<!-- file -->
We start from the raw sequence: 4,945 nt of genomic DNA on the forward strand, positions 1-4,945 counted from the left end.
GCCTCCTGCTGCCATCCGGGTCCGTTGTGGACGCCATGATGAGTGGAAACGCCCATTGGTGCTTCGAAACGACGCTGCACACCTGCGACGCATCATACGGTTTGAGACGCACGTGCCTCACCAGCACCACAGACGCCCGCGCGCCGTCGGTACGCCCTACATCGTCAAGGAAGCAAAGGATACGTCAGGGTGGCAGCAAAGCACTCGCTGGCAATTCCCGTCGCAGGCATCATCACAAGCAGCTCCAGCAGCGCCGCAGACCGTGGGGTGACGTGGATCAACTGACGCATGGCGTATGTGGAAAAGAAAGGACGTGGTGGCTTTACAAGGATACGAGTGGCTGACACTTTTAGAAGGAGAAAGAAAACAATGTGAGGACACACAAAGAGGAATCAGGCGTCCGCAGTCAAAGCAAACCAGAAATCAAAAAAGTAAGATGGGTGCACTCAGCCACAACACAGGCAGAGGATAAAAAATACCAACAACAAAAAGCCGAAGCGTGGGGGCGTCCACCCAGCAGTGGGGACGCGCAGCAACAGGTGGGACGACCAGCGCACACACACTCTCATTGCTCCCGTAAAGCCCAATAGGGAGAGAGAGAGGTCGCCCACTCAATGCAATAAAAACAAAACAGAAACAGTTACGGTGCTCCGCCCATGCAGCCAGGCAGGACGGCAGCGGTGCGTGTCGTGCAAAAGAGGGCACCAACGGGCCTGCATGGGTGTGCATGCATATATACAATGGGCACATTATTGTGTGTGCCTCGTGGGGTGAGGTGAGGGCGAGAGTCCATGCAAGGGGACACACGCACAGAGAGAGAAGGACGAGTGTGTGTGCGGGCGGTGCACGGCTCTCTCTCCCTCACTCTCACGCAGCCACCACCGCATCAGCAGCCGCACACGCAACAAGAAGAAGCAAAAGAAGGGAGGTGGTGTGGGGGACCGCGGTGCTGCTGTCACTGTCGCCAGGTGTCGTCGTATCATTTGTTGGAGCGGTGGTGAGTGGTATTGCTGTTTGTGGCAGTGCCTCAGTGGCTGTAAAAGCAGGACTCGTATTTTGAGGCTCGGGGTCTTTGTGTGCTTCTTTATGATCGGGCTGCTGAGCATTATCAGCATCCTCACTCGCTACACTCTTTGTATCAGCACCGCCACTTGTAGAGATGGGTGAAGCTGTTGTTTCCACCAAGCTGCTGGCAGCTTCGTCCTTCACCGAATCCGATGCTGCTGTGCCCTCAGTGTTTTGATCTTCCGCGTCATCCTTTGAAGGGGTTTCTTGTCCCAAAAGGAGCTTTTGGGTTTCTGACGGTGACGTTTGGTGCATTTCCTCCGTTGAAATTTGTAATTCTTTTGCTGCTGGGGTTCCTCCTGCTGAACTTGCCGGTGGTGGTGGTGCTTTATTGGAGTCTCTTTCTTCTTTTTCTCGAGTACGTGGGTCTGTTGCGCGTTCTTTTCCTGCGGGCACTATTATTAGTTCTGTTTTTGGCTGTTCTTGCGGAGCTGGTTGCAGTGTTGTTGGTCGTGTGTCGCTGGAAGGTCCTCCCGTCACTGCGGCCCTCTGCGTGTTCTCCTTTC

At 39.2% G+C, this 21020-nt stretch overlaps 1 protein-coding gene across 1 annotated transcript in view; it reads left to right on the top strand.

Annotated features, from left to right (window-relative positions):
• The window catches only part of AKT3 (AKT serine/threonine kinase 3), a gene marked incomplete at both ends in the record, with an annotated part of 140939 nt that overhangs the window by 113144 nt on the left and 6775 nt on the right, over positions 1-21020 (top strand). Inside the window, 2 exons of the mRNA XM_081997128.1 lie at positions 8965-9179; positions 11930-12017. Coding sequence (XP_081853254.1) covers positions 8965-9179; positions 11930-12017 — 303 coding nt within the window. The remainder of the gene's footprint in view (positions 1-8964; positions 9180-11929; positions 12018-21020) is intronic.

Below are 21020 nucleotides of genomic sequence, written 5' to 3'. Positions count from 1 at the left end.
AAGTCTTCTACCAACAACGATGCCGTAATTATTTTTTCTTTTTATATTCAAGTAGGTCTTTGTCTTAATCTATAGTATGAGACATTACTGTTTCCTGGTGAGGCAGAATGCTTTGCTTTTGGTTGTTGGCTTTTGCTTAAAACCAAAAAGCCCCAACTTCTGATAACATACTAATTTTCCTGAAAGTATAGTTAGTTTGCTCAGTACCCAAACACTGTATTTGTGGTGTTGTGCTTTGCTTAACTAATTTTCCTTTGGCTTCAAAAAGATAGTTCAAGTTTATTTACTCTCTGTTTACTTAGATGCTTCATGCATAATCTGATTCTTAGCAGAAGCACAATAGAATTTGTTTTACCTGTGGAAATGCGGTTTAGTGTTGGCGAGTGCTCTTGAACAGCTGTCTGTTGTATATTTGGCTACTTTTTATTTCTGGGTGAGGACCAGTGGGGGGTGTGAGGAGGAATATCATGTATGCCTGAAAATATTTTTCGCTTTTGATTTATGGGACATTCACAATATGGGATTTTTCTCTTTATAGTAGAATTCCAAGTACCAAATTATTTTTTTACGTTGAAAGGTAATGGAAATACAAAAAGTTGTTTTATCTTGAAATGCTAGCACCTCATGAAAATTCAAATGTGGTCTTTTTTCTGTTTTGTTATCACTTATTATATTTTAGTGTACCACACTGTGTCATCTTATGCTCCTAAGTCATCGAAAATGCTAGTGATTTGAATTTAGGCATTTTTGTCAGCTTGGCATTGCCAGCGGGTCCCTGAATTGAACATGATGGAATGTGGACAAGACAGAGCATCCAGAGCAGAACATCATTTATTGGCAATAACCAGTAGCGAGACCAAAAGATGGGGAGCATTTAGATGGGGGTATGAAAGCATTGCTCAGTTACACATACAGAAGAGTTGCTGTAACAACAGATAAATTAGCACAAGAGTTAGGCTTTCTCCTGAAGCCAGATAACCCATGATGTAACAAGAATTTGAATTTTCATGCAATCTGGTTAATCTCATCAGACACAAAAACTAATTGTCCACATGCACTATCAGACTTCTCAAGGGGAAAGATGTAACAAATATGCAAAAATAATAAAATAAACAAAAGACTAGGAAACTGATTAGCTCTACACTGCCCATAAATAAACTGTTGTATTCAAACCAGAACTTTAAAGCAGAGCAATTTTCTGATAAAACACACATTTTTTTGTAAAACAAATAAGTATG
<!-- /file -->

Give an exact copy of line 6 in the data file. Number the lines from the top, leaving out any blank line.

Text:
Below are 21020 nucleotides of genomic sequence, written 5' to 3'. Positions count from 1 at the left end.